Grade I of symptom is defined as the least severe with minor tear in the calf muscle. The pain is basically minimal and the function is not affected. A twinge of pain may be felt at the back of the lower leg and tightness of the muscle may also be present which may last for a couple of days or several days.

Grade II of the symptom is more severe than grade 1 and with almost 90% of tear in the calf muscle. A sharp pain is usually felt at the back of the lower leg accompanied with the difficulty to walk as pain is also felt while walking. The pain is particularly felt when there is resistance or when there is resistance against the plantar flexion. Tightness and pain in the calf muscle is usually felt for a week or more. Loss of function is noted in grade II symptom.

Grade III symptom is the most severe and is characterized by almost complete to complete muscle rupture. Pain at the back of the lower leg is severe and immediate while loss of function is noted including the inability to contract the muscle. Deformity of the calf muscle can be seen which is rather pushed and clustered upward.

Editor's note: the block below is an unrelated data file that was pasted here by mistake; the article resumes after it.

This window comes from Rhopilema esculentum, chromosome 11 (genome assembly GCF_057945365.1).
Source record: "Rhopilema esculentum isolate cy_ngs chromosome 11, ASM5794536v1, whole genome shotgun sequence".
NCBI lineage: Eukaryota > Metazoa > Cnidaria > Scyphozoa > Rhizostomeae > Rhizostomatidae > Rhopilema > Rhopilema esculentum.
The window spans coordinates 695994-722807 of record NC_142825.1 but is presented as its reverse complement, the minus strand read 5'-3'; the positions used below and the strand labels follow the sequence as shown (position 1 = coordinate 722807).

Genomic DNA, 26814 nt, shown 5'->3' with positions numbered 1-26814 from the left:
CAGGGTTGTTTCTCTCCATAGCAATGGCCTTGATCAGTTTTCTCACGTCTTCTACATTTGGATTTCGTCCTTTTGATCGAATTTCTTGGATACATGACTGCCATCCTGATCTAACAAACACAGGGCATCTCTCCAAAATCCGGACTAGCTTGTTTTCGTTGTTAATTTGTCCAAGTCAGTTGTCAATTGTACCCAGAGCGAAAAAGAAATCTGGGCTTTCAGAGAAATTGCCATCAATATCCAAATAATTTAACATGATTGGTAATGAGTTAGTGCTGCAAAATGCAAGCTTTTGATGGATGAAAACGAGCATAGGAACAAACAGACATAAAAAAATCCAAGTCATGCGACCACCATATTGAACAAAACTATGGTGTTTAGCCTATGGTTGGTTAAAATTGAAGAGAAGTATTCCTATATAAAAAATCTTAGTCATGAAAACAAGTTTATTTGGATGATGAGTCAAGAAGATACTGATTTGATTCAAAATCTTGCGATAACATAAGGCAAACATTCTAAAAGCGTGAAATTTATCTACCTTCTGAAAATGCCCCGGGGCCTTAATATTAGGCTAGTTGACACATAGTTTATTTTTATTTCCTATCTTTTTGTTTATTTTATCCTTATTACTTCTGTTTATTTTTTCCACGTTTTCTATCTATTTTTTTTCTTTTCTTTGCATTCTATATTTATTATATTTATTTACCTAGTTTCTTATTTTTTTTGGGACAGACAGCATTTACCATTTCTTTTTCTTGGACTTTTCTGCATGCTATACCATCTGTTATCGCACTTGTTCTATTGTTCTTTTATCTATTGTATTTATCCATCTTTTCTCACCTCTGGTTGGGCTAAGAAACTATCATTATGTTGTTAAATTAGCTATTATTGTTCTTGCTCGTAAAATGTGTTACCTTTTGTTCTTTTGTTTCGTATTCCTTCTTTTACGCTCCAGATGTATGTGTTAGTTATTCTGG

What are the Causes of Sore Calves?

Sore calves occur when there is the presence of tear in either one or both of the calf muscle more often in the gastrocnemius muscle. The tear in the calf muscle can occur due to several factors and manifests through pain or soreness of the muscle behind the shinbone.

The cause of sore calves can either be due to injury or due to medical condition.

Injury causing sore calves includes the following:

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  • Calf muscle strain is the most common cause of sore calf. This cause of sore calf muscle occurs when the muscle is overstretched resulting to a tear in the muscle. Individual with calf muscle strain usually experiences pain that is exacerbated with movement such as walking. Swelling and bruising may also be experienced depending on the exact cause of the muscle strain. Long distance walking or running without giving the legs a rest can lead to strain in the calf muscle which results to sore calves.
  • Involuntary muscle spasm or muscle cramps causes sore calf muscle. Muscle cramps occur when there is overuse of the muscle and too much stretching of the calf muscle. This can result to pain in the calf muscle.